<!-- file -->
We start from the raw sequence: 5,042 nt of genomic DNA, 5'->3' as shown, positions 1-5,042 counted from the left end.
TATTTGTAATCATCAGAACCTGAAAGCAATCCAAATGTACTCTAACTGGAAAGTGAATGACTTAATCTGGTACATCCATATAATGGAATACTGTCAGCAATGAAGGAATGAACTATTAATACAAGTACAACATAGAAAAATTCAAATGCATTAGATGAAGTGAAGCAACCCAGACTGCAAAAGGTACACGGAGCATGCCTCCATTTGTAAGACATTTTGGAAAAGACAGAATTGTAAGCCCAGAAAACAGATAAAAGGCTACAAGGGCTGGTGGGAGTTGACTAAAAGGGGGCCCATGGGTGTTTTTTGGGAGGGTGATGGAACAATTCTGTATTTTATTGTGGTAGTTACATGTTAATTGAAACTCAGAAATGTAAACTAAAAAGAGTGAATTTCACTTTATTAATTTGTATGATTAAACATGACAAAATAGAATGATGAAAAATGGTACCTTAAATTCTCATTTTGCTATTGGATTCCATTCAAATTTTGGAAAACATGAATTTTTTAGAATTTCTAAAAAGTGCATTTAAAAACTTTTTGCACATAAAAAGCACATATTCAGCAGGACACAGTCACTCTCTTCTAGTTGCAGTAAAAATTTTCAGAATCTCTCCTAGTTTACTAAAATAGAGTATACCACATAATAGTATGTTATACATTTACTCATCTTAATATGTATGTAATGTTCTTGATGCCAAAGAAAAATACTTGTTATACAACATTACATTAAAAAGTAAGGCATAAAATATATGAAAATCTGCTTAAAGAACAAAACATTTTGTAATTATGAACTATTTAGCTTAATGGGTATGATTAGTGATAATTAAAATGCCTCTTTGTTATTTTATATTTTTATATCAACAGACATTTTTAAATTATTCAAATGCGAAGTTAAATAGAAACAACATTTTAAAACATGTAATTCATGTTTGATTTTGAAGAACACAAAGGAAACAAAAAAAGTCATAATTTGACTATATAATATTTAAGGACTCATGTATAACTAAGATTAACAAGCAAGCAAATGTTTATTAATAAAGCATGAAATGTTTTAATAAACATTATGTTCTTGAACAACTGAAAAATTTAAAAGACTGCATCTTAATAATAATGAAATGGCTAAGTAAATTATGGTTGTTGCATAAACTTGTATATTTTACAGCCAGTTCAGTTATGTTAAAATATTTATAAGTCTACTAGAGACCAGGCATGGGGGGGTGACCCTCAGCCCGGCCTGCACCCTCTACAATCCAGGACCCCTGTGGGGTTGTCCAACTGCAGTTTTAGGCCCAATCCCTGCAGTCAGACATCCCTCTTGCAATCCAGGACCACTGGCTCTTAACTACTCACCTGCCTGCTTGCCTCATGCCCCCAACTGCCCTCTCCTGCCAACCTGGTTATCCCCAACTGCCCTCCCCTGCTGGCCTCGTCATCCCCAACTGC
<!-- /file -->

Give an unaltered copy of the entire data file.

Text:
We start from the raw sequence: 5,042 nt of genomic DNA, 5'->3' as shown, positions 1-5,042 counted from the left end.
TATTTGTAATCATCAGAACCTGAAAGCAATCCAAATGTACTCTAACTGGAAAGTGAATGACTTAATCTGGTACATCCATATAATGGAATACTGTCAGCAATGAAGGAATGAACTATTAATACAAGTACAACATAGAAAAATTCAAATGCATTAGATGAAGTGAAGCAACCCAGACTGCAAAAGGTACACGGAGCATGCCTCCATTTGTAAGACATTTTGGAAAAGACAGAATTGTAAGCCCAGAAAACAGATAAAAGGCTACAAGGGCTGGTGGGAGTTGACTAAAAGGGGGCCCATGGGTGTTTTTTGGGAGGGTGATGGAACAATTCTGTATTTTATTGTGGTAGTTACATGTTAATTGAAACTCAGAAATGTAAACTAAAAAGAGTGAATTTCACTTTATTAATTTGTATGATTAAACATGACAAAATAGAATGATGAAAAATGGTACCTTAAATTCTCATTTTGCTATTGGATTCCATTCAAATTTTGGAAAACATGAATTTTTTAGAATTTCTAAAAAGTGCATTTAAAAACTTTTTGCACATAAAAAGCACATATTCAGCAGGACACAGTCACTCTCTTCTAGTTGCAGTAAAAATTTTCAGAATCTCTCCTAGTTTACTAAAATAGAGTATACCACATAATAGTATGTTATACATTTACTCATCTTAATATGTATGTAATGTTCTTGATGCCAAAGAAAAATACTTGTTATACAACATTACATTAAAAAGTAAGGCATAAAATATATGAAAATCTGCTTAAAGAACAAAACATTTTGTAATTATGAACTATTTAGCTTAATGGGTATGATTAGTGATAATTAAAATGCCTCTTTGTTATTTTATATTTTTATATCAACAGACATTTTTAAATTATTCAAATGCGAAGTTAAATAGAAACAACATTTTAAAACATGTAATTCATGTTTGATTTTGAAGAACACAAAGGAAACAAAAAAAGTCATAATTTGACTATATAATATTTAAGGACTCATGTATAACTAAGATTAACAAGCAAGCAAATGTTTATTAATAAAGCATGAAATGTTTTAATAAACATTATGTTCTTGAACAACTGAAAAATTTAAAAGACTGCATCTTAATAATAATGAAATGGCTAAGTAAATTATGGTTGTTGCATAAACTTGTATATTTTACAGCCAGTTCAGTTATGTTAAAATATTTATAAGTCTACTAGAGACCAGGCATGGGGGGGTGACCCTCAGCCCGGCCTGCACCCTCTACAATCCAGGACCCCTGTGGGGTTGTCCAACTGCAGTTTTAGGCCCAATCCCTGCAGTCAGACATCCCTCTTGCAATCCAGGACCACTGGCTCTTAACTACTCACCTGCCTGCTTGCCTCATGCCCCCAACTGCCCTCTCCTGCCAACCTGGTTATCCCCAACTGCCCTCCCCTGCTGGCCTCGTCATCCCCAACTGC